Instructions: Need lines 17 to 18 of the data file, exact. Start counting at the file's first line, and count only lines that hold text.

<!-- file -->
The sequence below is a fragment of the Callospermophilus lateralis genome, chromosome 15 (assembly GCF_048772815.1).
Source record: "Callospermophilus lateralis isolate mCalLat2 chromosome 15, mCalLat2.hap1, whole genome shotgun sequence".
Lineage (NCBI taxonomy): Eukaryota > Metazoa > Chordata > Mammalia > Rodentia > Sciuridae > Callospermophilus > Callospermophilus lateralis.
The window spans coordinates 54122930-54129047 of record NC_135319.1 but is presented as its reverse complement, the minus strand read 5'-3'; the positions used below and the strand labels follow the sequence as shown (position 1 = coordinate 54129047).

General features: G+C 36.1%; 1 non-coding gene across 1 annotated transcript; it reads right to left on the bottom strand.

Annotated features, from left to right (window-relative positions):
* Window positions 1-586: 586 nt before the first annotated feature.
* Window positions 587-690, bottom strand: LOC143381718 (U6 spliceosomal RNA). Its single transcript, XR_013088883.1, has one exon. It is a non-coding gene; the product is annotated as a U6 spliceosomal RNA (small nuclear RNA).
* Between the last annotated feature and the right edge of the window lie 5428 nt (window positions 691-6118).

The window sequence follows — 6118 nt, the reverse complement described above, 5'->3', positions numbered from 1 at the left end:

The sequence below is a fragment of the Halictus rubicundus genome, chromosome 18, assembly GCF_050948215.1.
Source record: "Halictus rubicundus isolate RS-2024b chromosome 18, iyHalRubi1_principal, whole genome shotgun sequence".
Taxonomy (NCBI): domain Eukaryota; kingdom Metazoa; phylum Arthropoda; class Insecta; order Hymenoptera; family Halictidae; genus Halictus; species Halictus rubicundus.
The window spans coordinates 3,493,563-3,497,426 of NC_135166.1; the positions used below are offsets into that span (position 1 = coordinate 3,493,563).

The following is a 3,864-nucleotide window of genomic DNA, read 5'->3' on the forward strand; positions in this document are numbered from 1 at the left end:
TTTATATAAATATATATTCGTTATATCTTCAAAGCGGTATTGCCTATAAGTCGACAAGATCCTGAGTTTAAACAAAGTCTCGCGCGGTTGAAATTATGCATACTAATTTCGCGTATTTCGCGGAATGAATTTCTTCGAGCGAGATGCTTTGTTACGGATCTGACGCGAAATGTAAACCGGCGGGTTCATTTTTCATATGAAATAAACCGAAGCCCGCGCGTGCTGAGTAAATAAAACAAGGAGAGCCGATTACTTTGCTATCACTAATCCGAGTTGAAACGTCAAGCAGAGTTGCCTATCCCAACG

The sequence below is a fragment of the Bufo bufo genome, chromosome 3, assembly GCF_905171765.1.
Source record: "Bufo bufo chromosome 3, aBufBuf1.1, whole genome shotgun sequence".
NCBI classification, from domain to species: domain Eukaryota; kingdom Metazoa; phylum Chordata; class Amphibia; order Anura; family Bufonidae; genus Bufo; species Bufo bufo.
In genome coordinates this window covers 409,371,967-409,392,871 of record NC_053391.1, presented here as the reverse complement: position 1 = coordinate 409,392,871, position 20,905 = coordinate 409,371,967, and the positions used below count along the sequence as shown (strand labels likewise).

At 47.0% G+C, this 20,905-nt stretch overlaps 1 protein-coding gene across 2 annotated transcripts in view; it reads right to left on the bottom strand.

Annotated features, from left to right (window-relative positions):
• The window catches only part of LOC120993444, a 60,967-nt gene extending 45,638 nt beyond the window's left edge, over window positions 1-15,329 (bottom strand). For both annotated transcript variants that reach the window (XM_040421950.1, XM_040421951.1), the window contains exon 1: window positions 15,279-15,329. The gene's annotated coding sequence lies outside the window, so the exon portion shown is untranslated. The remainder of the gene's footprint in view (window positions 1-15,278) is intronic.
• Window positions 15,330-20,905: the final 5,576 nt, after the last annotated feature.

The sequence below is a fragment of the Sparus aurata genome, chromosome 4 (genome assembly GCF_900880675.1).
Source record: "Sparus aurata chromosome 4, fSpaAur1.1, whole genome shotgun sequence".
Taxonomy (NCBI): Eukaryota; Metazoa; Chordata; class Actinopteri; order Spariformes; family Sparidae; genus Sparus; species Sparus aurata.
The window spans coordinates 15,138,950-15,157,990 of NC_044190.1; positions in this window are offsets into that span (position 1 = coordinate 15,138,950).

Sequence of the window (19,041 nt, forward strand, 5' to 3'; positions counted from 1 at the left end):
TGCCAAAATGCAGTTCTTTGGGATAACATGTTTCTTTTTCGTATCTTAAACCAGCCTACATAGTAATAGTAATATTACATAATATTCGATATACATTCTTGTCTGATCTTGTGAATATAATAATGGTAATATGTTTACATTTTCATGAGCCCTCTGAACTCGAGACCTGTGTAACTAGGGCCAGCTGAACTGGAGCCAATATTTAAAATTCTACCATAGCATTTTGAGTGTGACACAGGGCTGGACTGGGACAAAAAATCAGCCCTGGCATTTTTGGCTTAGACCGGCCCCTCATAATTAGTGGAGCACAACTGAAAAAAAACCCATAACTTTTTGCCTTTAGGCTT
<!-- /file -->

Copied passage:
The sequence below is a fragment of the Bufo bufo genome, chromosome 3, assembly GCF_905171765.1.
Source record: "Bufo bufo chromosome 3, aBufBuf1.1, whole genome shotgun sequence".